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A circuit is said to be **linear**, if there exists a linear relationship between its input and the output. Similarly, a circuit is said to be **non-linear**, if there exists a non-linear relationship between its input and output.

Op-amps can be used in both linear and non-linear applications. The following are the basic applications of op-amp −

- Inverting Amplifier
- Non-inverting Amplifier
- Voltage follower

This chapter discusses these basic applications in detail.

An inverting amplifier takes the input through its inverting terminal through a resistor $R_{1}$, and produces its amplified version as the output. This amplifier not only amplifies the input but also inverts it (changes its sign).

The **circuit diagram** of an inverting amplifier is shown in the following figure −

Note that for an op-amp, the voltage at the inverting input terminal is equal to the voltage at its non-inverting input terminal. Physically, there is no short between those two terminals but **virtually**, they are in **short** with each other.

In the circuit shown above, the non-inverting input terminal is connected to ground. That means zero volts is applied at the non-inverting input terminal of the op-amp.

According to the **virtual short concept**, the voltage at the inverting input terminal of an op-amp will be zero volts.

The **nodal equation** at this terminal's node is as shown below −

$$\frac{0-V_i}{R_1}+ \frac{0-V_0}{R_f}=0$$

$$=>\frac{-V_i}{R_1}= \frac{V_0}{R_f}$$

$$=>V_{0}=\left(\frac{-R_f}{R_1}\right)V_{t}$$

$$=>\frac{V_0}{V_i}= \frac{-R_f}{R_1}$$

The ratio of the output voltage $V_{0}$ and the input voltage $V_{i}$ is the voltage-gain or gain of the amplifier. Therefore, the **gain of inverting amplifier** is equal to $-\frac{R_f}{R_1}$.

Note that the gain of the inverting amplifier is having a **negative sign**. It indicates that there exists a 180^{0} phase difference between the input and the output.

A non-inverting amplifier takes the input through its non-inverting terminal, and produces its amplified version as the output. As the name suggests, this amplifier just amplifies the input, without inverting or changing the sign of the output.

The **circuit diagram** of a non-inverting amplifier is shown in the following figure −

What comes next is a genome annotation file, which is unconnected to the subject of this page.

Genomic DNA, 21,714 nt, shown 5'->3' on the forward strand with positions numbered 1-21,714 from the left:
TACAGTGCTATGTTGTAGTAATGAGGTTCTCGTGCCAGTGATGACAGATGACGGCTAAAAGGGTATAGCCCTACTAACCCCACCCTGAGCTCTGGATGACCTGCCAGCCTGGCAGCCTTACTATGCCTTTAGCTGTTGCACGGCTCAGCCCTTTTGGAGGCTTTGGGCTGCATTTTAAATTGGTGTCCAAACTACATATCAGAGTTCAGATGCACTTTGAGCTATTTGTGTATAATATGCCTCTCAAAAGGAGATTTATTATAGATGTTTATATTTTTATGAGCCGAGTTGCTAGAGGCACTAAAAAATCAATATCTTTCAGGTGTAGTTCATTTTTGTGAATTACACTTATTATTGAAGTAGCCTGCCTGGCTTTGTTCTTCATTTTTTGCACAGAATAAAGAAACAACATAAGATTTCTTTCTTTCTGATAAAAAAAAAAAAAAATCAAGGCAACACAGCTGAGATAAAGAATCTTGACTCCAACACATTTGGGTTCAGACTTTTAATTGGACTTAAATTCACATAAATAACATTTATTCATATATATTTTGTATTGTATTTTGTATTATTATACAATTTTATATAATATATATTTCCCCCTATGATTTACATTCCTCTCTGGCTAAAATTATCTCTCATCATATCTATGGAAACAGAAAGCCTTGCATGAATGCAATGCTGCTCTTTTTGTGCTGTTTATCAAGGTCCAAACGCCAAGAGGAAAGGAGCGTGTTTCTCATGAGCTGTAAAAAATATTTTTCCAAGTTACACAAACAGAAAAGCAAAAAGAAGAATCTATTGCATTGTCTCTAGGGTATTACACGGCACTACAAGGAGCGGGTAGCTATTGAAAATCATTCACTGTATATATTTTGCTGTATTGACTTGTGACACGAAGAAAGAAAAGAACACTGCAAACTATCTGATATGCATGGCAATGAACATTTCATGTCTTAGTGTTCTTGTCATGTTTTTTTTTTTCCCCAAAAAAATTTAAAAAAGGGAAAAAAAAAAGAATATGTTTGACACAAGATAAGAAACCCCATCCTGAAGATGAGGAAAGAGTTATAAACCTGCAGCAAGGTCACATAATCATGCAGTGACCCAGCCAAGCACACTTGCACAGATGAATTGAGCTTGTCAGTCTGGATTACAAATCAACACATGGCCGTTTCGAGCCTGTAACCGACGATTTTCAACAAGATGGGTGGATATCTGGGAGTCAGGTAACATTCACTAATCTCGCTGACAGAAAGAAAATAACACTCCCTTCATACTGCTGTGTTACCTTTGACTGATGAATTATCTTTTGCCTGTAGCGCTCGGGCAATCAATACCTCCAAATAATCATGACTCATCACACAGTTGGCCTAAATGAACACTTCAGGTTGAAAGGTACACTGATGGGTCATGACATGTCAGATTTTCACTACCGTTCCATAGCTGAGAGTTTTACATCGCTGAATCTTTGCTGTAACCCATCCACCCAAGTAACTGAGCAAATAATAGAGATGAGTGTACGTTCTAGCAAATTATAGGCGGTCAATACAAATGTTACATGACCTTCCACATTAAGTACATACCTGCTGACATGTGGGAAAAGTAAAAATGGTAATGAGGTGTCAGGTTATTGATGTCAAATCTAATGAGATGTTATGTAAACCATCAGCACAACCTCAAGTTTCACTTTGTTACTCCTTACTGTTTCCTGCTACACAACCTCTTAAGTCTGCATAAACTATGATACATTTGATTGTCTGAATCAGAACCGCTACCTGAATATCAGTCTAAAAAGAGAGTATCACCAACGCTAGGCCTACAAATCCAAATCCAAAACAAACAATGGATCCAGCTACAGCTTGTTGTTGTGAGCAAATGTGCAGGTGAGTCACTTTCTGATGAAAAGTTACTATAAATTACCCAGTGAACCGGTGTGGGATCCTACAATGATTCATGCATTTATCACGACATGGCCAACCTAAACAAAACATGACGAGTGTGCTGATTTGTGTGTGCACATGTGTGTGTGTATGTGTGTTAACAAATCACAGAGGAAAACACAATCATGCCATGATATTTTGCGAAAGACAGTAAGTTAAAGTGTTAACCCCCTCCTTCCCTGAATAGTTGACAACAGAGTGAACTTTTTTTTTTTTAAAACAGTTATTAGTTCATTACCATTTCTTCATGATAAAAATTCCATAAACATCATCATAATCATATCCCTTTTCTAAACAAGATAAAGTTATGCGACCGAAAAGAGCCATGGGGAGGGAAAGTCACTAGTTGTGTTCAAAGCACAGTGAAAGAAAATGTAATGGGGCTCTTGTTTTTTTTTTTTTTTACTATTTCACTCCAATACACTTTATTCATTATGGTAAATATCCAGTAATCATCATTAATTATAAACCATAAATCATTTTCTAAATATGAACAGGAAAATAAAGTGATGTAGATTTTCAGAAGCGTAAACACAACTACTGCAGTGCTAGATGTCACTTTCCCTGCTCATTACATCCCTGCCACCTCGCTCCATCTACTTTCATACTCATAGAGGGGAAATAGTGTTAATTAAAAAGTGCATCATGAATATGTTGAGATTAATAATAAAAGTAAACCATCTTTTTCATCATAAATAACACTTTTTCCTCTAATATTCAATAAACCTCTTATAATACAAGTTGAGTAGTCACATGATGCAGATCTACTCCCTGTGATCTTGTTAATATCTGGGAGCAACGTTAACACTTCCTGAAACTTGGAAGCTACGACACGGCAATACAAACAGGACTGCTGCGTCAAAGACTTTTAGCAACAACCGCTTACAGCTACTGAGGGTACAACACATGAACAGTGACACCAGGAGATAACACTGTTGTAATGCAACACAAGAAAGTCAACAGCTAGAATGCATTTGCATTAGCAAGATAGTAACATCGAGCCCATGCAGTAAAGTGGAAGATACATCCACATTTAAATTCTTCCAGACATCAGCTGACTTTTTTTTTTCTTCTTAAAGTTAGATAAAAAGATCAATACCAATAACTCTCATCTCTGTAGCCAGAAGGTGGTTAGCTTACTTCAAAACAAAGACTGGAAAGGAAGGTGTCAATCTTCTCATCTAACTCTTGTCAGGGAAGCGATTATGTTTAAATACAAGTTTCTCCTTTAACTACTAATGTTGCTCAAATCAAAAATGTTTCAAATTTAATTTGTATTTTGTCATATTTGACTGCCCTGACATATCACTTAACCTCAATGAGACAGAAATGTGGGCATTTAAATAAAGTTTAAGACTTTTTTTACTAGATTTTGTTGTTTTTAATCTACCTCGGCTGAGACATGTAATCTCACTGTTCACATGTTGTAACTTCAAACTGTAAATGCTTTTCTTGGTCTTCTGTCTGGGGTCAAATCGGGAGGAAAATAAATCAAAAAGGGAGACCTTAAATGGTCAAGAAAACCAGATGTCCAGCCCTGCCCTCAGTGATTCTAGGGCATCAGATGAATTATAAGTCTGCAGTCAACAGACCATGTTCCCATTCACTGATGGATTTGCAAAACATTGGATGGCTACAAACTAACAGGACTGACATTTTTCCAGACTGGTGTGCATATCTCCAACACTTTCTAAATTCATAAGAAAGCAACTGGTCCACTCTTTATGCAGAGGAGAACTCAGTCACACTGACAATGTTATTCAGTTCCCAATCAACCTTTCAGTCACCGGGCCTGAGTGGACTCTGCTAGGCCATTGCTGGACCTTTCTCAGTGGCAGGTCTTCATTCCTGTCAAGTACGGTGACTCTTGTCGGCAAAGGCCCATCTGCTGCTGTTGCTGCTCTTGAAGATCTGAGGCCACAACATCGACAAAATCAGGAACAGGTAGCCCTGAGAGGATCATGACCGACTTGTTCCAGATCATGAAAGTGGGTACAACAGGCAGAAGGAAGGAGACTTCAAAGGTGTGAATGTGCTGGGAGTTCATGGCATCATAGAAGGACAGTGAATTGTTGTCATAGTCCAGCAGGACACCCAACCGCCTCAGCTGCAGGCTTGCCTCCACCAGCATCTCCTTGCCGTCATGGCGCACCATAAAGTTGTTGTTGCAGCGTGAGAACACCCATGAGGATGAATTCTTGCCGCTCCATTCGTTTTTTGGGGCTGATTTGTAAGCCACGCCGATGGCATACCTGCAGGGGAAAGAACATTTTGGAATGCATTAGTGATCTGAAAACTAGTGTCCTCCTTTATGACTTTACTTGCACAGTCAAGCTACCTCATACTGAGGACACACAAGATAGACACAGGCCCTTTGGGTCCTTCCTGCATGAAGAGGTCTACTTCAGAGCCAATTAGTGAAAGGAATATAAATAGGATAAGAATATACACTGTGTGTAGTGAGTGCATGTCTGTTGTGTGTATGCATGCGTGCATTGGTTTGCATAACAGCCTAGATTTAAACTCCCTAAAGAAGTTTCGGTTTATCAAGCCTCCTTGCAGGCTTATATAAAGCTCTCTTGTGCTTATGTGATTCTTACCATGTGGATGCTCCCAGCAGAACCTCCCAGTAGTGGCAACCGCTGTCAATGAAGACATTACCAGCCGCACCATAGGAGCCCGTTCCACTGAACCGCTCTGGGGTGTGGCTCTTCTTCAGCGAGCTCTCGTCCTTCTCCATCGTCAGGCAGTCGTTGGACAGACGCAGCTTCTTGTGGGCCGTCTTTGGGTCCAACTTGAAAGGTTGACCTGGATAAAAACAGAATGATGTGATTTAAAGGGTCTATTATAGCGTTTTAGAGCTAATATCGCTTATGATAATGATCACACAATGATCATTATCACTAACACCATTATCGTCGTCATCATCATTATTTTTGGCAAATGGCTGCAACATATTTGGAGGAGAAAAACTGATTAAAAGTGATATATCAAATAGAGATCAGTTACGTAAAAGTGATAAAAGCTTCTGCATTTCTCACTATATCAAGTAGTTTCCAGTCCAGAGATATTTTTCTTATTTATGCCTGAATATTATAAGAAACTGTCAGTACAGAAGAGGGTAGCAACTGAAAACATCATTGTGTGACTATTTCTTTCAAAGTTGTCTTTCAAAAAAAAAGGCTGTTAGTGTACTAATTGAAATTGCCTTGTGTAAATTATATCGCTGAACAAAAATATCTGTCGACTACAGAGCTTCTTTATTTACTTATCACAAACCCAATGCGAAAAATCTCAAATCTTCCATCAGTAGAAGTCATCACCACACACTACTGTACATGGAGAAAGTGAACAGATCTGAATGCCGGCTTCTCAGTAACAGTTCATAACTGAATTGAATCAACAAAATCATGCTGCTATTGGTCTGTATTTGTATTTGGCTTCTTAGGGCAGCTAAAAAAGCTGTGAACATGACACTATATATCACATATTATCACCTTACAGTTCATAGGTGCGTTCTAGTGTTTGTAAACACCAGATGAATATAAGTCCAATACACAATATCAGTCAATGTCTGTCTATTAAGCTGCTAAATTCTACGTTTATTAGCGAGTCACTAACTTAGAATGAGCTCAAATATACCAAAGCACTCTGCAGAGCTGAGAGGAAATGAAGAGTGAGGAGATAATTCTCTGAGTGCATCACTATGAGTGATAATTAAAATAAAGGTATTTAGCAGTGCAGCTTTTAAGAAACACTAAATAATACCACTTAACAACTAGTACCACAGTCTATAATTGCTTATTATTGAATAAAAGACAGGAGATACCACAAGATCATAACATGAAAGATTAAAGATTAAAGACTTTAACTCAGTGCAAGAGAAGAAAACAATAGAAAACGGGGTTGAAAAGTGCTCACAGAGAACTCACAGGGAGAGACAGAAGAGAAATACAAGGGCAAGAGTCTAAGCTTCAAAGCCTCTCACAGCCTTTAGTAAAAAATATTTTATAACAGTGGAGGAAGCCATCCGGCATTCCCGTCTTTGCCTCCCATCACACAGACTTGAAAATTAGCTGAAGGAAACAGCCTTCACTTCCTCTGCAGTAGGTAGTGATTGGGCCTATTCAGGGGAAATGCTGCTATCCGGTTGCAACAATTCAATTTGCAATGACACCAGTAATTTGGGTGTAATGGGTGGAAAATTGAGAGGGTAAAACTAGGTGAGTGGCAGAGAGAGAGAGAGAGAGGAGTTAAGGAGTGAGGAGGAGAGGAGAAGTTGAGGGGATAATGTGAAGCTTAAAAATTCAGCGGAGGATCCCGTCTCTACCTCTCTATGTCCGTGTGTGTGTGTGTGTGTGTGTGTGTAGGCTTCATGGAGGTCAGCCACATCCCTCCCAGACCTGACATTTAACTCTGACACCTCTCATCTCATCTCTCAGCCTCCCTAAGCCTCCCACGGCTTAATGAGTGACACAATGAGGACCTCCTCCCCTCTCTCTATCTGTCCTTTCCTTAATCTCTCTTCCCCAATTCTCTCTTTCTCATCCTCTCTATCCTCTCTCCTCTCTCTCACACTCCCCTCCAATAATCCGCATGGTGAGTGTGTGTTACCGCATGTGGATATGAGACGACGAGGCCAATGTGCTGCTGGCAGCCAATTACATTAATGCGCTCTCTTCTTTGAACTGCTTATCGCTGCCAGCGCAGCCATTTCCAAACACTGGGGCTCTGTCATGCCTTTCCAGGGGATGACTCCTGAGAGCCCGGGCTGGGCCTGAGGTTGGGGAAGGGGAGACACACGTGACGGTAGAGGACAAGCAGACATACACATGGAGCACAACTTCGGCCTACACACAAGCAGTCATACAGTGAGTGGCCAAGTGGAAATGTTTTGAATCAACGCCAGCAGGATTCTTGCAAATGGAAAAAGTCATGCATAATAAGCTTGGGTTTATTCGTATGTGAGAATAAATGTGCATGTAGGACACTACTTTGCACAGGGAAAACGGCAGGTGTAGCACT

In the above circuit, the input voltage $V_{i}$ is directly applied to the non-inverting input terminal of op-amp. So, the voltage at the non-inverting input terminal of the op-amp will be $V_{i}$.

By using **voltage division principle**, we can calculate the voltage at the inverting input terminal of the op-amp as shown below −

$$=>V_{1} = V_{0}\left(\frac{R_1}{R_1+R_f}\right)$$

According to the **virtual short concept**, the voltage at the inverting input terminal of an op-amp is same as that of the voltage at its non-inverting input terminal.

$$=>V_{1} = V_{i}$$

$$=>V_{0}\left(\frac{R_1}{R_1+R_f}\right)=V_{i}$$

$$=>\frac{V_0}{V_i}=\frac{R_1+R_f}{R_1}$$

$$=>\frac{V_0}{V_i}=1+\frac{R_f}{R_1}$$

Now, the ratio of output voltage $V_{0}$ and input voltage $V_{i}$ or the voltage-gain or **gain of the non-inverting amplifier** is equal to $1+\frac{R_f}{R_1}$.

Note that the gain of the non-inverting amplifier is having a **positive sign**. It indicates that there is no phase difference between the input and the output.

A **voltage follower** is an electronic circuit, which produces an output that follows the input voltage. It is a special case of non-inverting amplifier.

If we consider the value of feedback resistor, $R_{f}$ as zero ohms and (or) the value of resistor, 1 as infinity ohms, then a non-inverting amplifier becomes a voltage follower. The **circuit diagram** of a voltage follower is shown in the following figure −

In the above circuit, the input voltage $V_{i}$ is directly applied to the non-inverting input terminal of the op-amp. So, the voltage at the non-inverting input terminal of op-amp is equal to $V_{i}$. Here, the output is directly connected to the inverting input terminal of opamp. Hence, the voltage at the inverting input terminal of op-amp is equal to $V_{0}$.

According to the **virtual short concept**, the voltage at the inverting input terminal of the op-amp is same as that of the voltage at its non-inverting input terminal.

$$=>V_{0} = V_{i}$$

So, the output voltage $V_{0}$ of a voltage follower is equal to its input voltage $V_{i}$.

Thus, the **gain of a voltage follower** is equal to one since, both output voltage $V_{0}$ and input voltage $V_{i}$ of voltage follower are same.

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